KMWORLD: What are some of the pain points university departments have that typically lead them to adopt an ECM solution?

LEWIS: It is no secret that state budgetary factors are motivating departments and institutions to leverage the economies of scale to their benefit. Also, institutional, state and research regulatory compliance requirements have contributed to departments adopting ECM. In addition, Texas has seen natural disasters from hurricanes and tornadoes to wild fires impact our state. Having documents stored in an enterprise document imaging system provides risk mitigation against loss of files to such disasters.

KMWORLD: Is it a challenge getting departments on a single campus to agree on an enterprise content management system rather than individual systems for each department? How did you get people to come together on that?

LEWIS: The vice president and associate provost for information technology, Dr. Pierce Cantrell, appointed the chair of the Campus Document Management Committee. The committee membership represented the university population broadly. The committee procedures used for the selection process were transparent and well respected, and the conclusions reached by the committee were supported at the university president's office. While having support at the top of the organization is important to the credibility of the endeavor, computing and information services (CIS) intends to operate a shared service that grows because of satisfied customers.

KMWORLD: How does the solution help eliminate information silos on campus?

LEWIS: One of the goals of the Document Management Committee was to enhance the ability to share documents and workflows. As part of the adoption of an enterprise content management system, the shared service is working with the departments on campus to build interfaces between existing implementations and to leverage the work done in those previous implementations for the benefit of new adopters. For example, the Laserfiche implementation at Texas A&M AgriLife started initially as a shared service with the College of Agriculture and Life Sciences, Texas A&M AgriLife Research and Texas A&M AgriLife Extension Service. That first implementation incorporated all locations of those organizations and enabled the sharing and movement of documents across traditional organizational lines, thereby virtually eliminating silos for those agencies.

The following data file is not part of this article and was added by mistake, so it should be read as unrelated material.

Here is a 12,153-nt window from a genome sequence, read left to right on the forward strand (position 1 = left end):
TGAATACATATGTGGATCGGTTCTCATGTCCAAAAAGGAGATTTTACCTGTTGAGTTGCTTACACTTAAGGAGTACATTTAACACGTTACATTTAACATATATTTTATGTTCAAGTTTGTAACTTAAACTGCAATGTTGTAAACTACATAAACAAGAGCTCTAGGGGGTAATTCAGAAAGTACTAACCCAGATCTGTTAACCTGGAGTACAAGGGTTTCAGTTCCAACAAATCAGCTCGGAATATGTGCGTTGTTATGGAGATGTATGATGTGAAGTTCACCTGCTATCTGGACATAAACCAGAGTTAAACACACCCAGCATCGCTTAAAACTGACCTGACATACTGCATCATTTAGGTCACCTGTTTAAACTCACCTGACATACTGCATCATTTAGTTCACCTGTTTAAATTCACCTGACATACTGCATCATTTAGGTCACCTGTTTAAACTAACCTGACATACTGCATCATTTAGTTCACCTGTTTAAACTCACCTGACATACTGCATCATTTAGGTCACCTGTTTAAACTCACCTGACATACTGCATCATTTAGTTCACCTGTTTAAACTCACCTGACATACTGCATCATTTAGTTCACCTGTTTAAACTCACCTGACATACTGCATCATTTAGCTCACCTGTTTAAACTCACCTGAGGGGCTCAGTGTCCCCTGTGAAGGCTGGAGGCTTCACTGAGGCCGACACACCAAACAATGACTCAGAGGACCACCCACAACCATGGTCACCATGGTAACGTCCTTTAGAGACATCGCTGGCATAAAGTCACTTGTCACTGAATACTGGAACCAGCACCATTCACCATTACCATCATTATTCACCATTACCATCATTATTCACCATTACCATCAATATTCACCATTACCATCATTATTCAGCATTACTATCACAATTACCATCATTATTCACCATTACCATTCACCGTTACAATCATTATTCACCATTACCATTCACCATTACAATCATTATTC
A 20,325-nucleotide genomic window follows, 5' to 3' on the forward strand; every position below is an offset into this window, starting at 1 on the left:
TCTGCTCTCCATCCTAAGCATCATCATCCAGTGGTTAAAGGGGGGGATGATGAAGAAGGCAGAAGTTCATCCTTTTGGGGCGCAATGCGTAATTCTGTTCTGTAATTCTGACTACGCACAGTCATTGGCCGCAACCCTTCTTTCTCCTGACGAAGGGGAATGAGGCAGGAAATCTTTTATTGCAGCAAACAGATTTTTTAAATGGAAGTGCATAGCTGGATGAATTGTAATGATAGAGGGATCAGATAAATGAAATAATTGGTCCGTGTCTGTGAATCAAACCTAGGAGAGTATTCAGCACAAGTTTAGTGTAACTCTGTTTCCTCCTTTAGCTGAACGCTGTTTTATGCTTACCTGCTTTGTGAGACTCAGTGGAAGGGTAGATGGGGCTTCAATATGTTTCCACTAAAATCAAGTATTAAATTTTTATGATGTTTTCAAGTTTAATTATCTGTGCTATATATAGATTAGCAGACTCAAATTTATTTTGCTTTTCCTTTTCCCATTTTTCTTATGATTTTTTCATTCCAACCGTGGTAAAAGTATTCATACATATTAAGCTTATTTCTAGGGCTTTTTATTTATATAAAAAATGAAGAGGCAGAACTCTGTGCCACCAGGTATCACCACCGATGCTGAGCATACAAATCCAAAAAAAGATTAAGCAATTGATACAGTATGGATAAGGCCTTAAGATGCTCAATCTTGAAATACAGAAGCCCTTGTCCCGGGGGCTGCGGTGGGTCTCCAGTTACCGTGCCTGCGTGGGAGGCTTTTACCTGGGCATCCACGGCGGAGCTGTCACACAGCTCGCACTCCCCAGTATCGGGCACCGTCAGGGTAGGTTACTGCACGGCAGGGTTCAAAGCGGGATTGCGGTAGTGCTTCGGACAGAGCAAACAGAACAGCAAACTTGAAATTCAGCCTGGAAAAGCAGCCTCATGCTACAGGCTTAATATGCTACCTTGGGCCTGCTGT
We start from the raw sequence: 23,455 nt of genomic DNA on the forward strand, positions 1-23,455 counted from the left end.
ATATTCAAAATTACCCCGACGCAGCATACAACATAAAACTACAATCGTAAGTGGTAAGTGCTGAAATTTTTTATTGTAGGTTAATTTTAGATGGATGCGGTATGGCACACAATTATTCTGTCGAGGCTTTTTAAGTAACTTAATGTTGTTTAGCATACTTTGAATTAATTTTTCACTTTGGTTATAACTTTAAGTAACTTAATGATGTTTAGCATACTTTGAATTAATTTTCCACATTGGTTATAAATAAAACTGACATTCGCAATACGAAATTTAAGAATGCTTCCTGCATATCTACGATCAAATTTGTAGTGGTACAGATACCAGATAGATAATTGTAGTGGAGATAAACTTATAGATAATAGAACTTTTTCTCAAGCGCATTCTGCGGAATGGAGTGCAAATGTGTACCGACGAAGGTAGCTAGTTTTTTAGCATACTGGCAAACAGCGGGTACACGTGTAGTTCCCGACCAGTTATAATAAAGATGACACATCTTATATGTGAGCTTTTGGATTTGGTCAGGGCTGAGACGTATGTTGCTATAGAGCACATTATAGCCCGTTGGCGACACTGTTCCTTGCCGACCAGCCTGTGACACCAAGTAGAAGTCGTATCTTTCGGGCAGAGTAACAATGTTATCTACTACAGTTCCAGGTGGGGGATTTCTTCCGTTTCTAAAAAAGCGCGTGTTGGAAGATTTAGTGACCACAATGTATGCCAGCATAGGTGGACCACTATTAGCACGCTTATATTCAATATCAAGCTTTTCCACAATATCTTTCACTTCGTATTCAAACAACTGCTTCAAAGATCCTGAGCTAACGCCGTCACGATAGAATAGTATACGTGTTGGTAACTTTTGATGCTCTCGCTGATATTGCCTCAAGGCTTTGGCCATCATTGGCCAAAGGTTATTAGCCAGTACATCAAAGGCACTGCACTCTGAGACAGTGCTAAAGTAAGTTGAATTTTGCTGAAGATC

KMWORLD Has the introduction of ECM offered the opportunity to help reshape how some business processes are undertaken?

LEWIS: Texas A&M AgriLife was able to eliminate 169 five-drawer filing cabinets. Its automated processes saved printing 120,000 pages of documents per year. The Health Science Center eliminated overnight FedEx deliveries to their medical campuses, a $54,000-per-year savings the year it was implemented. Also, Texas A&M business processes have been impacted positively through use of Laserfiche Workflow. The Health Science Center reported that automating a process through Laserfiche really exposed unforeseen issues. Resolving those issues for the workflow fully maximizes each step taken during the process.

—David Raths